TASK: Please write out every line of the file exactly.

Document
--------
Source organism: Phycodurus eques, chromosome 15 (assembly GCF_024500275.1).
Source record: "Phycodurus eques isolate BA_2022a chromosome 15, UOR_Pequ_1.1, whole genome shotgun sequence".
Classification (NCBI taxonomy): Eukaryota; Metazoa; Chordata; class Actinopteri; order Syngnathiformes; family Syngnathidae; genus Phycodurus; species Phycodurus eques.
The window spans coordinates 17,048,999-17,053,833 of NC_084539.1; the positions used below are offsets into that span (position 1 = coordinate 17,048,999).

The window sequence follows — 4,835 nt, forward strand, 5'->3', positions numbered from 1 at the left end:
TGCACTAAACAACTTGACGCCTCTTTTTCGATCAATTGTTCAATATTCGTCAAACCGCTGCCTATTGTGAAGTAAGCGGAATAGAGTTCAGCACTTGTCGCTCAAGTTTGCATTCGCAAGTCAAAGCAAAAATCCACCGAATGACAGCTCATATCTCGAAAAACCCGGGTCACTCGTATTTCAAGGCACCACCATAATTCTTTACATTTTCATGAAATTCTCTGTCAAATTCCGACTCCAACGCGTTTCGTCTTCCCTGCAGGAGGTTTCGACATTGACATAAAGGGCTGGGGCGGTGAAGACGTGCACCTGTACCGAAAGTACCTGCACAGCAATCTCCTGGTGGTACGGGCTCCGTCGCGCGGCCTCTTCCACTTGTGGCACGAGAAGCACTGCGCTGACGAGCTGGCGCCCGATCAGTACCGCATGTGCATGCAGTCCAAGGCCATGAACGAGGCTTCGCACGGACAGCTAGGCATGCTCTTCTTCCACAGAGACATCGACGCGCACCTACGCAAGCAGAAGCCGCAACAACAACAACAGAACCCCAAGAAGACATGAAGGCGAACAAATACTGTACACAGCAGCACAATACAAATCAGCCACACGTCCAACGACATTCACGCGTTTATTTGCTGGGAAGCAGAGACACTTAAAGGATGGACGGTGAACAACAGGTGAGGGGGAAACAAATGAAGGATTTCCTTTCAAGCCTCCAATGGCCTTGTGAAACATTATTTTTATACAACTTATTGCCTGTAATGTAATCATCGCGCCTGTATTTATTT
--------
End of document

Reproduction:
Source organism: Phycodurus eques, chromosome 15 (assembly GCF_024500275.1).
Source record: "Phycodurus eques isolate BA_2022a chromosome 15, UOR_Pequ_1.1, whole genome shotgun sequence".
Classification (NCBI taxonomy): Eukaryota; Metazoa; Chordata; class Actinopteri; order Syngnathiformes; family Syngnathidae; genus Phycodurus; species Phycodurus eques.
The window spans coordinates 17,048,999-17,053,833 of NC_084539.1; the positions used below are offsets into that span (position 1 = coordinate 17,048,999).

The window sequence follows — 4,835 nt, forward strand, 5'->3', positions numbered from 1 at the left end:
TGCACTAAACAACTTGACGCCTCTTTTTCGATCAATTGTTCAATATTCGTCAAACCGCTGCCTATTGTGAAGTAAGCGGAATAGAGTTCAGCACTTGTCGCTCAAGTTTGCATTCGCAAGTCAAAGCAAAAATCCACCGAATGACAGCTCATATCTCGAAAAACCCGGGTCACTCGTATTTCAAGGCACCACCATAATTCTTTACATTTTCATGAAATTCTCTGTCAAATTCCGACTCCAACGCGTTTCGTCTTCCCTGCAGGAGGTTTCGACATTGACATAAAGGGCTGGGGCGGTGAAGACGTGCACCTGTACCGAAAGTACCTGCACAGCAATCTCCTGGTGGTACGGGCTCCGTCGCGCGGCCTCTTCCACTTGTGGCACGAGAAGCACTGCGCTGACGAGCTGGCGCCCGATCAGTACCGCATGTGCATGCAGTCCAAGGCCATGAACGAGGCTTCGCACGGACAGCTAGGCATGCTCTTCTTCCACAGAGACATCGACGCGCACCTACGCAAGCAGAAGCCGCAACAACAACAACAGAACCCCAAGAAGACATGAAGGCGAACAAATACTGTACACAGCAGCACAATACAAATCAGCCACACGTCCAACGACATTCACGCGTTTATTTGCTGGGAAGCAGAGACACTTAAAGGATGGACGGTGAACAACAGGTGAGGGGGAAACAAATGAAGGATTTCCTTTCAAGCCTCCAATGGCCTTGTGAAACATTATTTTTATACAACTTATTGCCTGTAATGTAATCATCGCGCCTGTATTTATTT